Amelia Ava
June 22, 2022 8:38 am

Pretty remarkable to claim to assess environmental impact without even mentioning waste disposal!

Paul Penrose
Reply to  Amelia Ava
June 22, 2022 9:51 am

Seems fair to me; waste disposal is seldom mentioned when talking about “renewable” power generation.

MarkW
Reply to  Amelia Ava
June 22, 2022 11:25 am

Word for word what Nick wrote as the first post after this article.
Are you perhaps nothing more than a sock puppet?

BTW, this stupidity has already been adequately addressed when Nick first spewed it.

Last edited 14 days ago by MarkW
J N
Reply to  MarkW
June 23, 2022 7:06 am

I Have a theory – Nick Stokes, Amelia Ava, griff and Duane are all the same person. Nick Stokes is the main alter-ego that tries to be knowledgable. Griff is the believer and the provocateur. Duane is the one that plays stupid and ignorant and Amelia Ava is the echo…

Amelia Ava
June 22, 2022 8:40 am

Never mind that, King Coal is marching his army up the hill again:
Global spending on coal projects is expected to surge by 10pc this y

Gordon A. Dressler
June 22, 2022 8:51 am

From the above article, these statements taken from the Ritsumeikan University publication:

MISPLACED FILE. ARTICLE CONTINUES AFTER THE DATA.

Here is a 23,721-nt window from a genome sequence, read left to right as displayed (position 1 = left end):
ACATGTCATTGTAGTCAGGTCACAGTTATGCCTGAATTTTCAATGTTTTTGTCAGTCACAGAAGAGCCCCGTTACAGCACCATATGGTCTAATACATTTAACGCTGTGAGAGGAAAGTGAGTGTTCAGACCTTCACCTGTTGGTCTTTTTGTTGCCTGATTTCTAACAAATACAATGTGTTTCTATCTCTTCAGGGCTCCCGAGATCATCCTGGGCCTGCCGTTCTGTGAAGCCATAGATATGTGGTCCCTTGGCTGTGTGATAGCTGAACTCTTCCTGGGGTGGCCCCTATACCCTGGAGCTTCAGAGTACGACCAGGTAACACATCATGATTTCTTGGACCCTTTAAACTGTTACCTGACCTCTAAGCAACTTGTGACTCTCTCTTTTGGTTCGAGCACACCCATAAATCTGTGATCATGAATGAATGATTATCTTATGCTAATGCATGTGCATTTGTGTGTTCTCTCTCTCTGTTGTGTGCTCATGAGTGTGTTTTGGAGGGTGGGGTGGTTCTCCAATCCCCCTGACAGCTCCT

“Conducting a life cycle assessment (LCA) of any energy source is important to understand how it affects the environment.

“In an attempt to provide a more holistic perspective . . . Their study focused on the mining methods, the nuclear reactor types, and the type of uranium fuel cycle system used during nuclear power generation, and how these alter the process’ environmental impact.”

“Along with lower GHG emissions, nuclear power generation also used fewer natural resources, making it an environmentally favorable source of power generation.”

And as revealed in the image accompanying this article, the RU researchers defined their life cycle to be a closed loop with “Disposal/recycling” comprising one of the five major arrows in the closed loop.

ABSENT: any mention of the issue of spent nuclear fuel (SNF) products that cannot be recycled and that are unavoidable, highly radioactive waste from using nuclear fission reactors to generate power.

There are significant environmental impacts associated with handling and storing this waste stream. Moreover, a true LCA—especially one asserted to have a “holistic perspective”—would necessarily include this waste stream and its associated life cycle.

Some of the typical,significant long-lived radioactive waste products of SNF that cannot be recycled are:
— Pu239, with a half life of 24,100 years
— Pu240, with a half life of 6,560 years
— U236, with a half-life of ~2.3×10^7 years